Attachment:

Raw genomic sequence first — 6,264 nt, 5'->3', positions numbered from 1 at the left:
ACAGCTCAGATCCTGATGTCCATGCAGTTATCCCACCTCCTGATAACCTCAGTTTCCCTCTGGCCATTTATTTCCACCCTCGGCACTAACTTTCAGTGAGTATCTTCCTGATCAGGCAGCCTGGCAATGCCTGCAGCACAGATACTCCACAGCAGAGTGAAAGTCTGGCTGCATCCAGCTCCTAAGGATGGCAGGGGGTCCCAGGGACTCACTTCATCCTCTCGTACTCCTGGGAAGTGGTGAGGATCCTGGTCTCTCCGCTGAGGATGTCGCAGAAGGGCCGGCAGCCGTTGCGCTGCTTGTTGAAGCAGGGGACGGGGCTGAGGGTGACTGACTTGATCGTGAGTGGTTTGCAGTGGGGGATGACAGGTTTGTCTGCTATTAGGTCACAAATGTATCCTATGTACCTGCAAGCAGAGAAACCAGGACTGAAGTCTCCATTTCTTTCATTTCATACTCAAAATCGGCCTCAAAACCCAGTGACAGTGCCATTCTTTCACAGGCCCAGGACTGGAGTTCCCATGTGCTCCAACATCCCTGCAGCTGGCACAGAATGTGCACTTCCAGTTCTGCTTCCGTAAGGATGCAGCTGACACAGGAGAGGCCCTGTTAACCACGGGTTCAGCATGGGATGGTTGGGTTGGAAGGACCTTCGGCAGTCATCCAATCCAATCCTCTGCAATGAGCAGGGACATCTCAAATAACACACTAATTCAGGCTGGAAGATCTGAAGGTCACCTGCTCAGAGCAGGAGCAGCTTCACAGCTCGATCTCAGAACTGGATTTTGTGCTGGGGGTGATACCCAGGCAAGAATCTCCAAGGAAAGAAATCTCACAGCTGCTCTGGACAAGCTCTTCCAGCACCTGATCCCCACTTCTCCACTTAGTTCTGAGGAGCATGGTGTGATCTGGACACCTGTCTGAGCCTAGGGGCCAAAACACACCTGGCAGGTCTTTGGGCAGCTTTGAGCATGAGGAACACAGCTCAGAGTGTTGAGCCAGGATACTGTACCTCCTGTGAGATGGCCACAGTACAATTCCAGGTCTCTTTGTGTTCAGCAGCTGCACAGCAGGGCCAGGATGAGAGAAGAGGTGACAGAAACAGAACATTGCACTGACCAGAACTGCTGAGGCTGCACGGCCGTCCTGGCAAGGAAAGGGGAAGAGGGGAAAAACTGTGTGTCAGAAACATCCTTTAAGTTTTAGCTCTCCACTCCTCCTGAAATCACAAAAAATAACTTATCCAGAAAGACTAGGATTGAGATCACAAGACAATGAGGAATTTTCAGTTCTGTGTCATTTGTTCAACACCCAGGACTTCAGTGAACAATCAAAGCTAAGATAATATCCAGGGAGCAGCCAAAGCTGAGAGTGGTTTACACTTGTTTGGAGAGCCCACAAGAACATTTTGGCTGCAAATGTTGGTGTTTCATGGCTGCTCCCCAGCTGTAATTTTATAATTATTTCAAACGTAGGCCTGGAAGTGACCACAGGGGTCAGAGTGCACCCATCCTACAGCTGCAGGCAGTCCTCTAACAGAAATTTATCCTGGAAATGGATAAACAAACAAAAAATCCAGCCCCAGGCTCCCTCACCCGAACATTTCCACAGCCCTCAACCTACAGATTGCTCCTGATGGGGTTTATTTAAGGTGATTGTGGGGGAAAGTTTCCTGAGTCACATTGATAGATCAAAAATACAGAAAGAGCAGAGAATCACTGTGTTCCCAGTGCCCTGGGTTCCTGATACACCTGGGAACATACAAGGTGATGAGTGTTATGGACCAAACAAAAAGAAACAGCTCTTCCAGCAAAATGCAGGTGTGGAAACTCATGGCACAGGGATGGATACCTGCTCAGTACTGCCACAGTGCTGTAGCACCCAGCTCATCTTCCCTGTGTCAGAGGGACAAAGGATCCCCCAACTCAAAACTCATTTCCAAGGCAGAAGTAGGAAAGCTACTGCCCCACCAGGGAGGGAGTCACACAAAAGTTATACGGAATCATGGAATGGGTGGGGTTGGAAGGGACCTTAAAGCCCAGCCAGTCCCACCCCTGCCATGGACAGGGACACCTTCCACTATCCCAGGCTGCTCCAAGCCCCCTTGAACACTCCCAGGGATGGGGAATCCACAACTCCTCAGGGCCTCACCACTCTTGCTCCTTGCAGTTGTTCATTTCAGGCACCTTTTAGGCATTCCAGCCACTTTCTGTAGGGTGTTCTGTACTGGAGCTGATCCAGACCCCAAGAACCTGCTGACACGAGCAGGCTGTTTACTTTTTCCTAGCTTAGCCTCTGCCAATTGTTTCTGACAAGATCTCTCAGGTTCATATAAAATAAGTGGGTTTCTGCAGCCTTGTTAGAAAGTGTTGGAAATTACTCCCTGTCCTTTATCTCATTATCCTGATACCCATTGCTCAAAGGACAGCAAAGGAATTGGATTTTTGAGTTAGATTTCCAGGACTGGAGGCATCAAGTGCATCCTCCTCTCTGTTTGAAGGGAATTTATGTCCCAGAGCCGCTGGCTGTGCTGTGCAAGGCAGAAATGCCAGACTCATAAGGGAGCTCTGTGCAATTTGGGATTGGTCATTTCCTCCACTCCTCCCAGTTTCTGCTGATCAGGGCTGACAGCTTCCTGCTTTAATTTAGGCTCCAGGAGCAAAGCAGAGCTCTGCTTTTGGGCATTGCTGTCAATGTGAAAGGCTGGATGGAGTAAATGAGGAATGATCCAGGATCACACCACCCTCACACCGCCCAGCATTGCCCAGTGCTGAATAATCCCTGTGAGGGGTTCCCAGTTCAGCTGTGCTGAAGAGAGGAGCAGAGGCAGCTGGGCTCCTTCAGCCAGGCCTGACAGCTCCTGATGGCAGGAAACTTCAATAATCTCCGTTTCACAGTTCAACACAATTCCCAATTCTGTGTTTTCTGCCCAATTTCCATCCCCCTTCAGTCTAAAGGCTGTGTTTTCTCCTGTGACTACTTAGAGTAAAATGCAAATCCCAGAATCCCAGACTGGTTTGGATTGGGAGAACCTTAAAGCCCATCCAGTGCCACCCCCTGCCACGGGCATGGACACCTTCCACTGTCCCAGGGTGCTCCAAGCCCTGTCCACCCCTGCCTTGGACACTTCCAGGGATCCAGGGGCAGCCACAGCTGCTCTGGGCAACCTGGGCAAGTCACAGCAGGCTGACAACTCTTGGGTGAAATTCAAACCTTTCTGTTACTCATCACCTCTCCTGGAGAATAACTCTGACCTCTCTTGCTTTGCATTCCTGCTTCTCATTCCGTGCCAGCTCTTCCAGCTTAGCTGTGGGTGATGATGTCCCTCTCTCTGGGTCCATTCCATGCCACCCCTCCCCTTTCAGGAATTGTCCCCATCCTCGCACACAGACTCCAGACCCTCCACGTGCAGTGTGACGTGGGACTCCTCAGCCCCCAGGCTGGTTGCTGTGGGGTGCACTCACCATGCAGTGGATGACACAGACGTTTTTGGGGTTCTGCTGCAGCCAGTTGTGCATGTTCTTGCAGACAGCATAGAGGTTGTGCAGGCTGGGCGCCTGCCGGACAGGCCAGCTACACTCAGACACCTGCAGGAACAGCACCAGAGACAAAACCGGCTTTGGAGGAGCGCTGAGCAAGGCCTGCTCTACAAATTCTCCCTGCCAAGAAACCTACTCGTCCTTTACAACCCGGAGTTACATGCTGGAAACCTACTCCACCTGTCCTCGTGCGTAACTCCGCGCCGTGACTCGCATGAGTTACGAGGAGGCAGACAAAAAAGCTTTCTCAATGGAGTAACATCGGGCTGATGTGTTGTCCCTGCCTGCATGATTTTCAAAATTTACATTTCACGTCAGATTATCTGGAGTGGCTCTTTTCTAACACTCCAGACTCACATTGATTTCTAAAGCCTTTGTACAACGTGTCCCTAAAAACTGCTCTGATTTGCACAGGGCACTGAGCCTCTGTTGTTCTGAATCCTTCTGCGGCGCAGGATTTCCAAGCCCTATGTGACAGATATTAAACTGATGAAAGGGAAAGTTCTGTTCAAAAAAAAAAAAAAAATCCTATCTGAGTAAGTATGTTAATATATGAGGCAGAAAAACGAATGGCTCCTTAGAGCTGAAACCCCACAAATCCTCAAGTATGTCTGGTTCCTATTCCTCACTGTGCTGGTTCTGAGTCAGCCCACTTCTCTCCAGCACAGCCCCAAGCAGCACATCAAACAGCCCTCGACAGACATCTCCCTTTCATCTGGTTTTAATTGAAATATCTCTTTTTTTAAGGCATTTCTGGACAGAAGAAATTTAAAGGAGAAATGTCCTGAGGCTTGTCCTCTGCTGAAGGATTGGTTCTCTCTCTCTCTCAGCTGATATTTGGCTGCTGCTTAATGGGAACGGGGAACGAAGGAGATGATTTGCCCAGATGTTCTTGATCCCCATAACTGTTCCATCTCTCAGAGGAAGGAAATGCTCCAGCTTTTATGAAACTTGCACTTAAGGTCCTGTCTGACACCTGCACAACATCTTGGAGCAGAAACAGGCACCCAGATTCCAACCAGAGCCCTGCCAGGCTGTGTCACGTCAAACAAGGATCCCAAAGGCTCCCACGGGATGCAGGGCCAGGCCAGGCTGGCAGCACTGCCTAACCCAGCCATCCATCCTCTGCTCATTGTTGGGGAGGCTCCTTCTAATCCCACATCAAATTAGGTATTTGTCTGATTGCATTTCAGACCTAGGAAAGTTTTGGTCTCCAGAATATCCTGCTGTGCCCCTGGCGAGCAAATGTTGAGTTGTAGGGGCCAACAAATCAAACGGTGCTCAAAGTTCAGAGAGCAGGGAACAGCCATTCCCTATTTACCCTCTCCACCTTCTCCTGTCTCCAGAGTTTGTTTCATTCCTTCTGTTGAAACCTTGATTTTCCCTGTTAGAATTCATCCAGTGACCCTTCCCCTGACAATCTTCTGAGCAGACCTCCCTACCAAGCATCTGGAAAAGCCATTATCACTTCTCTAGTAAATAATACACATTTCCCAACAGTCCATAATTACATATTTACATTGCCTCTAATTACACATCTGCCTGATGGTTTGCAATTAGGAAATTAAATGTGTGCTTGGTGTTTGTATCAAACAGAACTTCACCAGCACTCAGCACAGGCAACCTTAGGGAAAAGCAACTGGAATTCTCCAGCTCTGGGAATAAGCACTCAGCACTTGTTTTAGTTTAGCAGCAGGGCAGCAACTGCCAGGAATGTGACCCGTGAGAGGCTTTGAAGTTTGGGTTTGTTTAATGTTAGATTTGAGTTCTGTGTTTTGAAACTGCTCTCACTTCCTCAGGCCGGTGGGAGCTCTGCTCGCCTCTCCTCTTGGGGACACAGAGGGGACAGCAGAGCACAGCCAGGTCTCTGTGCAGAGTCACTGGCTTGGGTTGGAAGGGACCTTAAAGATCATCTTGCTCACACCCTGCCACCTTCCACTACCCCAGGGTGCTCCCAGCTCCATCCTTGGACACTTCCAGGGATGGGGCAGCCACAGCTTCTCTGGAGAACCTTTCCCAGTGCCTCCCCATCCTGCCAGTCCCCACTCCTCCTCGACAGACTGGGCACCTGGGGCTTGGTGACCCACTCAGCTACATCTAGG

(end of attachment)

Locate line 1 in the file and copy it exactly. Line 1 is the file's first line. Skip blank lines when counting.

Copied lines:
Raw genomic sequence first — 6,264 nt, 5'->3', positions numbered from 1 at the left: